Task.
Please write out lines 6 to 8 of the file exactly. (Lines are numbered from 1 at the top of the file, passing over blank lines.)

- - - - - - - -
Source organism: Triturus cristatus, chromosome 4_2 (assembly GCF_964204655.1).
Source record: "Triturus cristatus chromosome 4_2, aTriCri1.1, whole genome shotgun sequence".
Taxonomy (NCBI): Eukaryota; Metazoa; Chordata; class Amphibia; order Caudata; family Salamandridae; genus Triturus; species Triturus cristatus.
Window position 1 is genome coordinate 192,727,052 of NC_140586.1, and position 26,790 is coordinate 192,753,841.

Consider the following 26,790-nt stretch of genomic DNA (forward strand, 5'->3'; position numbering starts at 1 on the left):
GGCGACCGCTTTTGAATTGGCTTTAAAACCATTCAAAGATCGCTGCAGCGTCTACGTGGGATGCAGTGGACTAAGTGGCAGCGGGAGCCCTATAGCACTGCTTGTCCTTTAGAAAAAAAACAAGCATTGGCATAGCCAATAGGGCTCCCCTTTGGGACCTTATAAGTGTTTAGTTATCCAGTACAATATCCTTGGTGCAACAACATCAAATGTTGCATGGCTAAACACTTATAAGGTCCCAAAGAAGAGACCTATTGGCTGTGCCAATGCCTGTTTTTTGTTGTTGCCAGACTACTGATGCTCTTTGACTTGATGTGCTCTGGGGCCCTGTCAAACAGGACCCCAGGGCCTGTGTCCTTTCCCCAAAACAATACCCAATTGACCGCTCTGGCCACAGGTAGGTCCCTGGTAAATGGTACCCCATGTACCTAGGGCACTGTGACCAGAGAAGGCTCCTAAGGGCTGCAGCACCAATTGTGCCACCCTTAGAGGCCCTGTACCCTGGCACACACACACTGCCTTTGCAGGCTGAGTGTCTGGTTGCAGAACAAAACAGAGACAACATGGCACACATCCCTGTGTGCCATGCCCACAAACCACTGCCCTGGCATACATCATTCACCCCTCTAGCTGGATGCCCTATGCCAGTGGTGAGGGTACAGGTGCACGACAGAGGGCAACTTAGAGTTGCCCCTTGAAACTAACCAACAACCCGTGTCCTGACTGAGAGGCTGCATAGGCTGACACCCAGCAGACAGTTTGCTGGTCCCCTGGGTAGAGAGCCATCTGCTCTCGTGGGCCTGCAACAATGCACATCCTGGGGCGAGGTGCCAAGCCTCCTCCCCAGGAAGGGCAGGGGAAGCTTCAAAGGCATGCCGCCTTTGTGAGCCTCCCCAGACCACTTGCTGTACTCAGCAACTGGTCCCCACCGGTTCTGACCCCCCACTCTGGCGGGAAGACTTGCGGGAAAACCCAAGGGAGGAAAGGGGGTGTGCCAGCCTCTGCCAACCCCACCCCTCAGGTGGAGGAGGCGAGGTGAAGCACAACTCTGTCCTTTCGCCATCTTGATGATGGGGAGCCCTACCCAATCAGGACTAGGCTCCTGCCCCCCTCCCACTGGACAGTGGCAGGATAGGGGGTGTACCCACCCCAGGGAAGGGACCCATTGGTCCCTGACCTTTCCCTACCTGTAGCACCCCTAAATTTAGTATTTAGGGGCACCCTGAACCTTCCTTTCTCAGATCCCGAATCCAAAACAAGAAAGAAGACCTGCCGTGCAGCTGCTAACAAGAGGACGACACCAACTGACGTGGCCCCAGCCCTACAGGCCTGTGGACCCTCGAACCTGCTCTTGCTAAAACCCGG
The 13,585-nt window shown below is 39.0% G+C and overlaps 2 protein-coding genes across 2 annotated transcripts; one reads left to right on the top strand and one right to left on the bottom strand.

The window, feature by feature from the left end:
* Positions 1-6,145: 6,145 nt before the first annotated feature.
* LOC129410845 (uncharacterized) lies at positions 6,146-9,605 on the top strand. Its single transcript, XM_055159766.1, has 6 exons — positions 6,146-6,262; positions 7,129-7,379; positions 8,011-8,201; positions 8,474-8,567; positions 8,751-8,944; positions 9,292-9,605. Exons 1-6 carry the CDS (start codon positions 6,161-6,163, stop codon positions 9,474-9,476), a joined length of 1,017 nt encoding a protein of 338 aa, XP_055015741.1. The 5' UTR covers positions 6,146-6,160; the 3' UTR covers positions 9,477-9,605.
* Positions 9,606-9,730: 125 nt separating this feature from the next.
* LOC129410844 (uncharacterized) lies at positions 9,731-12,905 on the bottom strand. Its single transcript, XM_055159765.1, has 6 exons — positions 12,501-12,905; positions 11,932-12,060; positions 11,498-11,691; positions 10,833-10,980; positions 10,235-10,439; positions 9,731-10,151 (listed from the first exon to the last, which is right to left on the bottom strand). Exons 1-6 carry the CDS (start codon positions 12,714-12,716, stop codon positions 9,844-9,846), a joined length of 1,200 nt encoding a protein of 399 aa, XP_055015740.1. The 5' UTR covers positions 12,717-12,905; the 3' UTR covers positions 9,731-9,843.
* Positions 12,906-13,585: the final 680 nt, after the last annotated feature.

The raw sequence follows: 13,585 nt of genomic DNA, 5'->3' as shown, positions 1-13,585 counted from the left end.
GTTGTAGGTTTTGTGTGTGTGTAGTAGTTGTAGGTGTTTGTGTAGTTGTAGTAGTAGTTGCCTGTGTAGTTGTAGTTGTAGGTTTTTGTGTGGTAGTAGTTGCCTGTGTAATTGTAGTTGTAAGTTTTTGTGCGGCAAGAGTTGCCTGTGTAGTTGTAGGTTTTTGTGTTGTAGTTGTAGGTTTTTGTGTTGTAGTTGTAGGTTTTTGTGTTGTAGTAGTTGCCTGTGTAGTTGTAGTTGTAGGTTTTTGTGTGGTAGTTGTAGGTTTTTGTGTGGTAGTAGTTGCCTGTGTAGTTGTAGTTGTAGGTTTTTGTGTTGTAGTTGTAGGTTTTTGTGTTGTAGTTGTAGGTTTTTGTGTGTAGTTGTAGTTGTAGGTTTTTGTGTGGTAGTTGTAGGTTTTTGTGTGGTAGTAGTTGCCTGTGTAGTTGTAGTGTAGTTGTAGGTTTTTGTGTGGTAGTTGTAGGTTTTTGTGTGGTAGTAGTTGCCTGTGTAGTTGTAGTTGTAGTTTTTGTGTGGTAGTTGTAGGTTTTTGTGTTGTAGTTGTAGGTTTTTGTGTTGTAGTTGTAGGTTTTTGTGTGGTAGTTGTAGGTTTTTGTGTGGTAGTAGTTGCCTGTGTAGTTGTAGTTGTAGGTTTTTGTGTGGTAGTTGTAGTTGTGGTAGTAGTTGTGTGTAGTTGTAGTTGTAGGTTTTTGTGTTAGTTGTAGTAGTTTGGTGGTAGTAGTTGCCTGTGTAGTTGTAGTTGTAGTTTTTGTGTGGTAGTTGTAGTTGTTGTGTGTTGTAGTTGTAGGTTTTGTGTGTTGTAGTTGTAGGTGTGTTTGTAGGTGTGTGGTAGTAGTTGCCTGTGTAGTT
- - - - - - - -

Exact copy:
GGCGACCGCTTTTGAATTGGCTTTAAAACCATTCAAAGATCGCTGCAGCGTCTACGTGGGATGCAGTGGACTAAGTGGCAGCGGGAGCCCTATAGCACTGCTTGTCCTTTAGAAAAAAAACAAGCATTGGCATAGCCAATAGGGCTCCCCTTTGGGACCTTATAAGTGTTTAGTTATCCAGTACAATATCCTTGGTGCAACAACATCAAATGTTGCATGGCTAAACACTTATAAGGTCCCAAAGAAGAGACCTATTGGCTGTGCCAATGCCTGTTTTTTGTTGTTGCCAGACTACTGATGCTCTTTGACTTGATGTGCTCTGGGGCCCTGTCAAACAGGACCCCAGGGCCTGTGTCCTTTCCCCAAAACAATACCCAATTGACCGCTCTGGCCACAGGTAGGTCCCTGGTAAATGGTACCCCATGTACCTAGGGCACTGTGACCAGAGAAGGCTCCTAAGGGCTGCAGCACCAATTGTGCCACCCTTAGAGGCCCTGTACCCTGGCACACACACACTGCCTTTGCAGGCTGAGTGTCTGGTTGCAGAACAAAACAGAGACAACATGGCACACATCCCTGTGTGCCATGCCCACAAACCACTGCCCTGGCATACATCATTCACCCCTCTAGCTGGATGCCCTATGCCAGTGGTGAGGGTACAGGTGCACGACAGAGGGCAACTTAGAGTTGCCCCTTGAAACTAACCAACAACCCGTGTCCTGACTGAGAGGCTGCATAGGCTGACACCCAGCAGACAGTTTGCTGGTCCCCTGGGTAGAGAGCCATCTGCTCTCGTGGGCCTGCAACAATGCACATCCTGGGGCGAGGTGCCAAGCCTCCTCCCCAGGAAGGGCAGGGGAAGCTTCAAAGGCATGCCGCCTTTGTGAGCCTCCCCAGACCACTTGCTGTACTCAGCAACTGGTCCCCACCGGTTCTGACCCCCCACTCTGGCGGGAAGACTTGCGGGAAAACCCAAGGGAGGAAAGGGGGTGTGCCAGCCTCTGCCAACCCCACCCCTCAGGTGGAGGAGGCGAGGTGAAGCACAACTCTGTCCTTTCGCCATCTTGATGATGGGGAGCCCTACCCAATCAGGACTAGGCTCCTGCCCCCCTCCCACTGGACAGTGGCAGGATAGGGGGTGTACCCACCCCAGGGAAGGGACCCATTGGTCCCTGACCTTTCCCTACCTGTAGCACCCCTAAATTTAGTATTTAGGGGCACCCTGAACCTTCCTTTCTCAGATCCCGAATCCAAAACAAGAAAGAAGACCTGCCGTGCAGCTGCTAACAAGAGGACGACACCAACTGACGTGGCCCCAGCCCTACAGGCCTGTGGACCCTCGAACCTGCTCTTGCTAAAACCCGG
The 13,585-nt window shown below is 39.0% G+C and overlaps 2 protein-coding genes across 2 annotated transcripts; one reads left to right on the top strand and one right to left on the bottom strand.

The window, feature by feature from the left end: